Australian national treasure looks back on his boyhood
Essays: The Boy Behind the Curtain, Tim Winton, Picador, hdbk, 320 pages, €20.49
Tim Winton is one of Australia's best-loved novelists. Melancholy but humorous, lyrical but boisterous, his stories feature strong women and troubled men, struggling in a land of "utes" (pick-up trucks), "thongs" (flip-flops) and the occasional "roo". In 1997, he was officially declared a National Living Treasure, and in 2010 his face appeared on a postage stamp.
The Boy Behind the Curtain is a collection of autobiographical essays. Several recall his boyhood in the working-class Perth suburb of Karrinyup and the town of Albany, where "battlers" enjoyed nosh-ups of mince on toast, while exuding the odours of "fags, sugar and the beefy whiff of free-range armpit".
Most connect to his fiction, sometimes directly. The title piece recalls how, at the age of 13, soon after the move to Albany, when Winton felt quite lost, he liked to lurk behind the Terylene curtains of his parents' bedroom and aim an unloaded.22 rifle at passers-by, a "charged and sneaky compulsion" that gave him a "queasy buzz". In his story 'Long, Clear View', another boy does the same thing, only the rifle is loaded.
One of the longer pieces is 'Havoc: A Life in Accidents'. It begins when he was nine, driving home in the dark with his father, and they were overtaken by a motorbike, which crashed. He recalls the biker's screams, his "twitching, mutinous legs" as he tried to stand up, the way his face had become raw meat.
This prompts an earlier memory of how, four years earlier, his father, a policemen, was almost killed by a careless driver. Then his memory spools forward to yet another car crash, when he was 18, which left him with a "stiff and flukey spine", but was in its way a gift, as he married his nurse, and it compelled him to begin writing in earnest; by the time he left university he had written three books.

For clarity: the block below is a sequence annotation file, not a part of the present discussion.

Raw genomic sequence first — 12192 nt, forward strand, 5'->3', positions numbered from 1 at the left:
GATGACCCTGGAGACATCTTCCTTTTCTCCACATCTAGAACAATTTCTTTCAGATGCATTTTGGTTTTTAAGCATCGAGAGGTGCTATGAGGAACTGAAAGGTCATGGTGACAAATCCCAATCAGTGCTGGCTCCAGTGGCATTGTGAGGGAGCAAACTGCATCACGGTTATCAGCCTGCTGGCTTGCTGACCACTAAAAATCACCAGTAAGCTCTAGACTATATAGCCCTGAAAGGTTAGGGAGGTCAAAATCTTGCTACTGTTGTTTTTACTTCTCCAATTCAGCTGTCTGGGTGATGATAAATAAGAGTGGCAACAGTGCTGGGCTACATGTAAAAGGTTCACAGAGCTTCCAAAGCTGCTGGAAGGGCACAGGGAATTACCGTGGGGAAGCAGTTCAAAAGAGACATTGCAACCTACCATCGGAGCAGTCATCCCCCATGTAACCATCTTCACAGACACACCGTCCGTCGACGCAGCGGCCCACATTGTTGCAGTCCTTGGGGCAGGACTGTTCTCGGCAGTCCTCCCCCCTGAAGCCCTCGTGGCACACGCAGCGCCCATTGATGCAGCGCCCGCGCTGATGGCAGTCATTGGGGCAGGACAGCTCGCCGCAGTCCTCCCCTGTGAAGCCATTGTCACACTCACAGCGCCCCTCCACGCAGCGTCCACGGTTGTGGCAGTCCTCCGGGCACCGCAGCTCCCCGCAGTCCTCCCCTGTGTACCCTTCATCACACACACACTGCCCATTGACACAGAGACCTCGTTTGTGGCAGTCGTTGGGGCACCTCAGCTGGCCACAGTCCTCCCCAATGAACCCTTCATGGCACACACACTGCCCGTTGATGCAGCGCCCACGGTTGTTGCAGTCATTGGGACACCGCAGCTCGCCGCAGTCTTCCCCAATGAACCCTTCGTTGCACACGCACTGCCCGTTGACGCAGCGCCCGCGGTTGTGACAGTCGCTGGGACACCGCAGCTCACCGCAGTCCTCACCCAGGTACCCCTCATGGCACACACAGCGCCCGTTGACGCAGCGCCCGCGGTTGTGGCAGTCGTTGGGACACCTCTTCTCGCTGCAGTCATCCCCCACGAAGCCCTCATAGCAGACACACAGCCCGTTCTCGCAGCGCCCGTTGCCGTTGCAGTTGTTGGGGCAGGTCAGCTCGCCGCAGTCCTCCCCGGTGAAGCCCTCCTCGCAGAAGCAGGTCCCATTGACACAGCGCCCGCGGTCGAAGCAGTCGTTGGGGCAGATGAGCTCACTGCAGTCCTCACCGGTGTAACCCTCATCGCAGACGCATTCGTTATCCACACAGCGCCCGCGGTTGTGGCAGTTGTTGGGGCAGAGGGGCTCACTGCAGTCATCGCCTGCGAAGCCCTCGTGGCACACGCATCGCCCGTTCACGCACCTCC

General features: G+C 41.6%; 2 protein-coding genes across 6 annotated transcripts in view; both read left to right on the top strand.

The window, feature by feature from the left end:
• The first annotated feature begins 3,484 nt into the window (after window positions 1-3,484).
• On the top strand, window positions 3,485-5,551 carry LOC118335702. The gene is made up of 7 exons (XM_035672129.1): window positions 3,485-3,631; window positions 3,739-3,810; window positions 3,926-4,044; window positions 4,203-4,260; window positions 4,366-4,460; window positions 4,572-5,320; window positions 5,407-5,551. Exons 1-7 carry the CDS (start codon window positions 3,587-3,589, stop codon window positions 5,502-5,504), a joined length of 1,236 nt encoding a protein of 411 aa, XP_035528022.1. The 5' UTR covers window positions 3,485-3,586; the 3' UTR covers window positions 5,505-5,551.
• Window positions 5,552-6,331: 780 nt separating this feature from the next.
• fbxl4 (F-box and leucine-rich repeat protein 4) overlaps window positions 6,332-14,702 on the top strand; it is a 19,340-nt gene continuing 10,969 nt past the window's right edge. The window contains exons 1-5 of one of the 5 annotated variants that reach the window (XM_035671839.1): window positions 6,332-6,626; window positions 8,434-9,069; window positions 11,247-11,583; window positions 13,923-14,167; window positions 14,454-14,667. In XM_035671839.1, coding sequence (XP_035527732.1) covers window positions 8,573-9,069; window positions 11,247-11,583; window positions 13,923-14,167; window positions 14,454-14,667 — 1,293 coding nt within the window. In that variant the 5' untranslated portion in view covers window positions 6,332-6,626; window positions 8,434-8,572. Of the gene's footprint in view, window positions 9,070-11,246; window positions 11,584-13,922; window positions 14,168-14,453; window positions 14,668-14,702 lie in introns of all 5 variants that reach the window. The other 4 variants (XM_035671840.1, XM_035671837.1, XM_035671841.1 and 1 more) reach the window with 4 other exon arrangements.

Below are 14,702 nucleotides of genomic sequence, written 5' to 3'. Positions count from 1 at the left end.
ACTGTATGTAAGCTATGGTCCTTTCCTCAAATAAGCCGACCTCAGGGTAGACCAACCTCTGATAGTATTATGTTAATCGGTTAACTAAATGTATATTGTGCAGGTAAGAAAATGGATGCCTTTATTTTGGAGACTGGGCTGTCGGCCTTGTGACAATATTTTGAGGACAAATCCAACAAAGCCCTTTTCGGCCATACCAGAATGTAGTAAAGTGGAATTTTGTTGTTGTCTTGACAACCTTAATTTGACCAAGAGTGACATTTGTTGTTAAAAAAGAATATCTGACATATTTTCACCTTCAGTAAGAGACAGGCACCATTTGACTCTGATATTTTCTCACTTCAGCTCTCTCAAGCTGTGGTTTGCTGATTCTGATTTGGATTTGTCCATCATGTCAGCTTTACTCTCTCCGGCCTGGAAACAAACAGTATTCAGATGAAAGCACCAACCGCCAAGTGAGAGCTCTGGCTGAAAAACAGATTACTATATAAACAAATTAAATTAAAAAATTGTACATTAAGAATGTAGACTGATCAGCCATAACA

Those accidents also supplied him with his principal subject. "Being a copper's son, I've always got one eye out for trouble. I can't help it." The editor of a New York magazine once rejected a story of his on the grounds that "the shark attack came out of nowhere". But that is obviously what shark attacks do, as does trouble generally. "Although trouble loves the careless and the impulsive, in the end it's pretty democratic; it'll jump anyone, really."
In 'Twice on Sundays', he remembers the strenuous worship demanded by his family's Calvinism - "a yeoman farmer's religion, the province of humble folk and autodidacts". There were sermons that "softened you up, stalked you around corners, and ended up as muggings of the first order", and communion was celebrated with water crackers and grape juice. His mother's side of the family thought the Wintons "wowsers" (killjoys). As a "post-evangelical", he now prefers liturgical worship, "the more bells and smells, the better", but puritanism has bequeathed him a useful hatred of the bad faith involved in political correctness, and he recalls it with fondness and respect. The Authorised Version prepared him for Shakespeare, taught him about language, and launched him as a writer.
So, too, did surfing, which he has been doing for 50 years - "a completely pointless exercise", which is the beauty of it. At his desk he turns up and waits for hours, "bobbing in a sea of memories", until a wave of energy arrives, and he rides it. "Then it's all flow. And I'm dancing."
There's some wonderful sea-writing, about whales ("shining slabs twisting in the air as if blown out of the water)", and naturally about sharks, "our secular substitute for the Devil". Sharks are "beautiful and misunderstood", and unjustly persecuted. "Bees kill many more Australians than do sharks every year," he points out, "but there is no war on bees".
Winton is a fierce conservationist - his role in the 2002 campaign to save Ningaloo Reef helped it become a World Heritage site - but he is a polemical champion of people, too: of Aboriginals, who he says are worse off now than they were in his childhood; and of refugees, whose treatment he deplores as a betrayal of Australia's "tradition of mateship".
Clive James, born 20 years earlier than Winton, into the same class but in metropolitan Sydney rather than provincial Perth, set a high standard for this sort of thing with his Unreliable Memoirs. Winton is a more reliable writer, and more sober (though he can be exuberantly funny), but The Boy Behind the Curtain meets that standard, and will delight even those unfamiliar with his fiction.